Transplants, seedlings, and sporophytes


For the penurious gardener, there is joy in discovering seedlings of treasured plants, and a double measure when seedlings are found in just the right spot so they can be left to grow, undisturbed. In this garden there are many dozens, possibly hundreds of hellebore seedlings. Handfuls have been transplanted around, though only so many can be kept. Few of the hundreds of Japanese maples that sprout annually are keepers, and beginning a year ago, toad lily (Tricyrtis) seedlings popped up everywhere, it seems. These appear to be all of similar foliage and form (though all are too young yet for flowers that will determine if any are keepers), and all were in spots where they must be plucked out and replanted. While not a nuisance, the thrill is somewhat diminished when there are more seedlings than you can count.

Sensitive fern growing in damp gravel and muck beside a constructed stream.
Sensitive fern growing in damp gravel and muck, through the base of a heron statue, beside a constructed stream.

Occasionally, in damp, shaded areas I find a shallow rooted fern seedling (Sporophyte, from spores, not seed, as you probably already are aware) growing in leaf compost, most often the native Sensitive fern (Onoclea sensibilis, above), but also Japanese Painted ferns (Athyrium niponicum var. ‘Pictum’, below).  These do not grow in quantity, but along a constructed steam in the garden both ferns grow on moss covered stones beneath a canopy of serviceberry (Amelanchier) and Japanese maples.

A Painted fern sporophyte growing in dry, cool ground beside the stream.
A Painted fern growing in dry, cool ground beside the stream.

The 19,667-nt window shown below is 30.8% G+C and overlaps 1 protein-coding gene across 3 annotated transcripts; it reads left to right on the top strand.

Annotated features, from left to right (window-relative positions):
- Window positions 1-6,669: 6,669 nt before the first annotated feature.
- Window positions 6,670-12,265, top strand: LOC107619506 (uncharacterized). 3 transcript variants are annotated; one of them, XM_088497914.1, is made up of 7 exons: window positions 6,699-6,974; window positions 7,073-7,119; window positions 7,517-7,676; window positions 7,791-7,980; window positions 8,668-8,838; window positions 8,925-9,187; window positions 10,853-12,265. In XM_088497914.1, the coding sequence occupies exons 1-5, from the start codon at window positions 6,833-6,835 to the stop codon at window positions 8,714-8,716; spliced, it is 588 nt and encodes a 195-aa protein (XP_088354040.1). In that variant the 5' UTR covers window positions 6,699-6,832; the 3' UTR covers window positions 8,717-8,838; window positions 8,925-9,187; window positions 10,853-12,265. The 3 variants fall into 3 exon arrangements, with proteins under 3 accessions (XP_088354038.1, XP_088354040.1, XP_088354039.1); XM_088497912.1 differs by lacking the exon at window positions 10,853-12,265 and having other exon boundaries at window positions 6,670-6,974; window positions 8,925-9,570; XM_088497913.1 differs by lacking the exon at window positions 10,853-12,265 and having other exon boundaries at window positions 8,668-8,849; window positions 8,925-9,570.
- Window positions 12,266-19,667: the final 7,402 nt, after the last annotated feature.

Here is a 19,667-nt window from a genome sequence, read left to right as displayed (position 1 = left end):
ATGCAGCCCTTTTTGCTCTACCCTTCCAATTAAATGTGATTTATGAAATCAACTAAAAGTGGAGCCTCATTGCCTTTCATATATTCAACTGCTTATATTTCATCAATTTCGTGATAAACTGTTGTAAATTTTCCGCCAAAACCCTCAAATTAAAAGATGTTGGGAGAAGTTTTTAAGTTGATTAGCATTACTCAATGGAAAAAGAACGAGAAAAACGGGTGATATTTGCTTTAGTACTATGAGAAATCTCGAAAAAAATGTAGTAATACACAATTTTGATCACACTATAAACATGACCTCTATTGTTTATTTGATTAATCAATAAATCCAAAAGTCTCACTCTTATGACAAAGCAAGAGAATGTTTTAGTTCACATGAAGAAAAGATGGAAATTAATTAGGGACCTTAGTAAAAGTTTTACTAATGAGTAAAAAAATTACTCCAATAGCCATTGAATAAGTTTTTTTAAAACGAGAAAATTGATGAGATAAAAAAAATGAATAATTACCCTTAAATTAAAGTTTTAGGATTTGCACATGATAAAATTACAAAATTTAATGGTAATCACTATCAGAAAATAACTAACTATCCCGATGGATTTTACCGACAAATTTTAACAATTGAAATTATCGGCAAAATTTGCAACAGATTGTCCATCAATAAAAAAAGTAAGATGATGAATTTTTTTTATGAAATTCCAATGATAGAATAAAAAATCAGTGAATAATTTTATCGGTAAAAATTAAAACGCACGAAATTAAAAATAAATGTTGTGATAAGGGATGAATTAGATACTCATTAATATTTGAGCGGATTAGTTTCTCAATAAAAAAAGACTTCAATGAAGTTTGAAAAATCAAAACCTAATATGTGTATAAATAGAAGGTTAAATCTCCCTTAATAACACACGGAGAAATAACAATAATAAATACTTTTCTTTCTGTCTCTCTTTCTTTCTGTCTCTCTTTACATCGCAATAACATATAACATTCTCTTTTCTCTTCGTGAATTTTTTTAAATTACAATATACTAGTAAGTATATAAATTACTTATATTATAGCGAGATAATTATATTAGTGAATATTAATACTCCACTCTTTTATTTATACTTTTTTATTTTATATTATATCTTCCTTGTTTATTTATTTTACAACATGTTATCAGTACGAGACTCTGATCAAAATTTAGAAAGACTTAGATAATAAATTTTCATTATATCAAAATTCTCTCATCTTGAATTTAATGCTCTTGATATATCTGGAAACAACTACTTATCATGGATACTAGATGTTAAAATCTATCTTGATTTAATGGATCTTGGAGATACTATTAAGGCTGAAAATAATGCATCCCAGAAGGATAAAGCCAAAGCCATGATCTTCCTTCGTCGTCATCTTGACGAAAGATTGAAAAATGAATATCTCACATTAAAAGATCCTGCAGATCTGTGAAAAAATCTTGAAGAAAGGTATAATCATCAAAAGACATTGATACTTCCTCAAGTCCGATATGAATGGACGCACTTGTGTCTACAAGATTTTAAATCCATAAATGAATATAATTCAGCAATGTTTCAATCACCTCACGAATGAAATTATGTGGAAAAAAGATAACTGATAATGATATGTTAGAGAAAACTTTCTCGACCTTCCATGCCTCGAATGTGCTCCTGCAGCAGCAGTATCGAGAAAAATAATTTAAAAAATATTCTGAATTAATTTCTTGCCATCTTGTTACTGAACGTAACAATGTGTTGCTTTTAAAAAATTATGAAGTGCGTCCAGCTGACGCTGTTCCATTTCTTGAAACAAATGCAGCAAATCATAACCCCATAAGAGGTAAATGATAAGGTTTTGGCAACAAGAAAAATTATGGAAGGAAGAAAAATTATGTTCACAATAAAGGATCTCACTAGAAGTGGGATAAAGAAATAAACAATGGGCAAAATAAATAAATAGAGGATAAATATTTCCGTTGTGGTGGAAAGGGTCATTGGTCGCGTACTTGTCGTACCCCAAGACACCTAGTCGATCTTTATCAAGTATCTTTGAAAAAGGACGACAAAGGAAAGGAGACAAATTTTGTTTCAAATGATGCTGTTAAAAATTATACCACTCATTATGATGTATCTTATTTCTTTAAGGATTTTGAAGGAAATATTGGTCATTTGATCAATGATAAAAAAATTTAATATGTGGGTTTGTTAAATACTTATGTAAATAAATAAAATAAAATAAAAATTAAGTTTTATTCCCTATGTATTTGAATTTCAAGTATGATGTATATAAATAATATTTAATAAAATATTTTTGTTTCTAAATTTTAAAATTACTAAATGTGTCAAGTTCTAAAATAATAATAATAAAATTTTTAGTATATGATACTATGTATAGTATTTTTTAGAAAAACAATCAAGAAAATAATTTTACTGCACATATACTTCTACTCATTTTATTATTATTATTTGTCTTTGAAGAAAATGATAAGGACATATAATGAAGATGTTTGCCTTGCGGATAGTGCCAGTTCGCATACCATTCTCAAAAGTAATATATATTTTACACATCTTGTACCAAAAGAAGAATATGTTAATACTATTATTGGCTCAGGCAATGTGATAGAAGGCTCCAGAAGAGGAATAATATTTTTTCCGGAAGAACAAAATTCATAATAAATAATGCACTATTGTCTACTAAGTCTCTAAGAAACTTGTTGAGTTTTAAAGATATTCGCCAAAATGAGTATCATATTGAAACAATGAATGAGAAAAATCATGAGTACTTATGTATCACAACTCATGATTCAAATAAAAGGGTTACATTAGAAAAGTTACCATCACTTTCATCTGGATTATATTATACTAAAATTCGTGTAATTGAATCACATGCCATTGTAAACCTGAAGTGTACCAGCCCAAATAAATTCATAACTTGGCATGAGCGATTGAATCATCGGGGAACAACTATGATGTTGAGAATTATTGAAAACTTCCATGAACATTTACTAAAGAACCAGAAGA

The form and coloration of the young Painted fern sporophyte (below) growing in the stream is not certain at this point, so it could possibly be offspring of the more upright growing ‘Ghost’ fern (Athyrium ‘Ghost’) instead. Whatever, I’ll be delighted, and I continually marvel when any seedling sprouts from moss or a crevice with little or no soil. I’m astonished when these survive through a winter, or for years, as they often do.

This sporophyte is growing in moss on this small stone.
This sporophyte is growing in moss on this small stone that remains constantly damp in this stream. As the fern grows it might be more easily identified as Japanese Painted, or Ghost fern.

While I do not recommend digging plants from the forest, and certainly this can be illegal as well as destructive, I once transplanted several divisions from a vigorous colony of Ostrich ferns (Matteuccia struthiopteris) that is growing in spring fed, damp shade at the forest’s edge that borders the garden (property I own). These were moved to an area much drier and sunnier (below), but here they have thrived despite the lack of shade, and additional divisions from this transplanted patch have been moved to an area of relatively dry shade. While it is early to tell if these will thrive, the ferns appear content and have grown to their full height this spring.

A few Ostrich ferns have spread to fill this two hundred square foot area, though they are easily controlled when they spread too far.